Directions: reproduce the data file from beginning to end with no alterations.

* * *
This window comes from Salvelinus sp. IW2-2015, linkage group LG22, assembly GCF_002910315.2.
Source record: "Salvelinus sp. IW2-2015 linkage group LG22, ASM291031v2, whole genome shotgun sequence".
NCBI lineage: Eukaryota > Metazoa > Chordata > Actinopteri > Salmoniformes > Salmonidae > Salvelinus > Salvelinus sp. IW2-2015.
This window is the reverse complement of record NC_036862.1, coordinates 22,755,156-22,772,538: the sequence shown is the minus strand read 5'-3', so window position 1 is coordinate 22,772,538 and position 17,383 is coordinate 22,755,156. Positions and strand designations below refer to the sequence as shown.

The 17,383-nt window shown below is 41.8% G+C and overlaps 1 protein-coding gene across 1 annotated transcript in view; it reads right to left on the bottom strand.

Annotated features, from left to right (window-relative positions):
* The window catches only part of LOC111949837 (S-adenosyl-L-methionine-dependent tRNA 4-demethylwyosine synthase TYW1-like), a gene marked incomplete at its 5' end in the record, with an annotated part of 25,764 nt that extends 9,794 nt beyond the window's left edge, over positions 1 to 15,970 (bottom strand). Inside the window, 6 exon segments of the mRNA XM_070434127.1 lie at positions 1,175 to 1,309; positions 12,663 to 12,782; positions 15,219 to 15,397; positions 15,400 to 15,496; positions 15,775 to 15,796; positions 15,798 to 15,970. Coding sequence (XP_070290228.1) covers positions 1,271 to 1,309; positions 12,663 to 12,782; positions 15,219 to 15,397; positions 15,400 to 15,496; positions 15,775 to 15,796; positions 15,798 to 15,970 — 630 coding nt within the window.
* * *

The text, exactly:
This window comes from Salvelinus sp. IW2-2015, linkage group LG22, assembly GCF_002910315.2.
Source record: "Salvelinus sp. IW2-2015 linkage group LG22, ASM291031v2, whole genome shotgun sequence".
NCBI lineage: Eukaryota > Metazoa > Chordata > Actinopteri > Salmoniformes > Salmonidae > Salvelinus > Salvelinus sp. IW2-2015.
This window is the reverse complement of record NC_036862.1, coordinates 22,755,156-22,772,538: the sequence shown is the minus strand read 5'-3', so window position 1 is coordinate 22,772,538 and position 17,383 is coordinate 22,755,156. Positions and strand designations below refer to the sequence as shown.

The 17,383-nt window shown below is 41.8% G+C and overlaps 1 protein-coding gene across 1 annotated transcript in view; it reads right to left on the bottom strand.

Annotated features, from left to right (window-relative positions):
* The window catches only part of LOC111949837 (S-adenosyl-L-methionine-dependent tRNA 4-demethylwyosine synthase TYW1-like), a gene marked incomplete at its 5' end in the record, with an annotated part of 25,764 nt that extends 9,794 nt beyond the window's left edge, over positions 1 to 15,970 (bottom strand). Inside the window, 6 exon segments of the mRNA XM_070434127.1 lie at positions 1,175 to 1,309; positions 12,663 to 12,782; positions 15,219 to 15,397; positions 15,400 to 15,496; positions 15,775 to 15,796; positions 15,798 to 15,970. Coding sequence (XP_070290228.1) covers positions 1,271 to 1,309; positions 12,663 to 12,782; positions 15,219 to 15,397; positions 15,400 to 15,496; positions 15,775 to 15,796; positions 15,798 to 15,970 — 630 coding nt within the window.